FuboTV, the five-year-old streaming bundle that is now owned by FaceBank Group, revealed a range of viewership statistics and a sharp uptick in 2019 revenue as it prepares to start trading on a major stock exchange.
As of the end of last year, Fubo had 315,789 paid subscribers, up 37% from 2018. While that’s not even 10% of what Hulu has recently reported and also puts it behind comparable streaming bundles from YouTube, AT&T and Dish Network, the offering is clearly making some real money. Fubo said it recorded total revenue of $146.5 million in 2019, up 96% from 2018, and saw streaming hours more than triple.
The information came via a shareholder letter Monday from David Gandler, co-founder and CEO, as the company gets set to upgrade from over-the-counter trading of its shares to a listing on a major stock exchange. Fubo was just acquired by FaceBank Group in a deal that closed last month, and well-traveled media executive Edgar Bronfman Jr. just joined the company as executive chairman.
In the first quarter of 2020, the company is projecting a 75% rise in revenue from the same period in 2019.
Of the full-year 2019 tally, most of it came in the form of subscription revenue, which totaled $133.3 million. Advertising is a much smaller portion, but it is growing more rapidly. While the halt to live sports has curtailed ad spending, an offsetting trend has been ad buyers shifting more dollars to streaming, which generally enables more precise audience targeting.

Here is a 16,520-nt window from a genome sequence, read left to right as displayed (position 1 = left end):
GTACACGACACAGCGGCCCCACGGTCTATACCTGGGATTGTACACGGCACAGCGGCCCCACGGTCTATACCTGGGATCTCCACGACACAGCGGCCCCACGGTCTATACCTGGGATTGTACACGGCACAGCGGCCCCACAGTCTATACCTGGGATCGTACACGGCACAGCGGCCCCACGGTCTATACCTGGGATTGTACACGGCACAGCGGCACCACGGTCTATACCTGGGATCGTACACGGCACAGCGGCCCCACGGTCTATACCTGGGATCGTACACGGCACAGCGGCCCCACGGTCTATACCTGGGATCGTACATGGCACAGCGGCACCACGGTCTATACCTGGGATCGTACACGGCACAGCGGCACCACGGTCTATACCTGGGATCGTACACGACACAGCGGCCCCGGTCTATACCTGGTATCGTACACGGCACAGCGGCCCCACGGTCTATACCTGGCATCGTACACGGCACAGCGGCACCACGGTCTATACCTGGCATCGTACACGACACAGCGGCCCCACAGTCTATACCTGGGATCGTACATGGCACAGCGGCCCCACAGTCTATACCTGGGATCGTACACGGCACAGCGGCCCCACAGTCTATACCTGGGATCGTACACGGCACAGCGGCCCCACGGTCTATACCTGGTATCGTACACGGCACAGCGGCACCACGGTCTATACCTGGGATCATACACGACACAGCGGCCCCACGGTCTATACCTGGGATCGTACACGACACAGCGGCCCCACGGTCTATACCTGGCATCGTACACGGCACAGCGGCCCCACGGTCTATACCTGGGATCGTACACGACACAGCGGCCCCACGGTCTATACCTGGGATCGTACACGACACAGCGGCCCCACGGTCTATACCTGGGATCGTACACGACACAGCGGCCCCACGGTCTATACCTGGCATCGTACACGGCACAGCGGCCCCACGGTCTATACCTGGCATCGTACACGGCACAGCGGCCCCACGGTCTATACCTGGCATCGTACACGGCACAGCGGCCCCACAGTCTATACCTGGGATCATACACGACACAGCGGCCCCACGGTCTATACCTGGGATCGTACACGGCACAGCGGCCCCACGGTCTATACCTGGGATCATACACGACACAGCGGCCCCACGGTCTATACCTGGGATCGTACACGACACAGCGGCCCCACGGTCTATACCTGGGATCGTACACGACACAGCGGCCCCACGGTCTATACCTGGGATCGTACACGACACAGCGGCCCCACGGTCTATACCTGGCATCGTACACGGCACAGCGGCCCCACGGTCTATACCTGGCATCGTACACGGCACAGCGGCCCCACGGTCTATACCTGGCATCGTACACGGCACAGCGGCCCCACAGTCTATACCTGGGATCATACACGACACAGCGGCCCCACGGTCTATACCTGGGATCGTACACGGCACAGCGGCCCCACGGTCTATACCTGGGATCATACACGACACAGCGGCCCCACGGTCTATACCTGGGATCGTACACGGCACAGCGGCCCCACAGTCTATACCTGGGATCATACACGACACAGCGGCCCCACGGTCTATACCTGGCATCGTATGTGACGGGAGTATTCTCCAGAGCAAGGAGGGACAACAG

Average revenue per user (or ARPU) increased 42% in 2019 to $53.80.
Counting both paid and free-trial subscribers, Fubo users streamed 298.7 million hours in 2019, a 210% increase YoY. In December 2019, Fubo’s monthly active users (MAUs) watched an average of 129
hours across the platform.
Initially focused on soccer, Fubo has since broadened out, with packages starting at $55 a month for 100-plus channels and range up to $80 for nearly 200 channels.
Gandler told shareholders that Fubo’s diversification strategy would help it limit the downside of operating in an environment desperately short of live sports on TV due to COVID-19. The company’s “expansion to a cable TV replacement product means we are not just reliant on live sports – news and entertainment typically drives a significant portion of total viewership,” the CEO wrote. “While our business has been impacted by the reduced availability of live sporting events due to current shelter-in-place and related restrictions, we have continued to see growing engagement of our subscribers with news and entertainment content as consumers seek to stay informed and entertained.”
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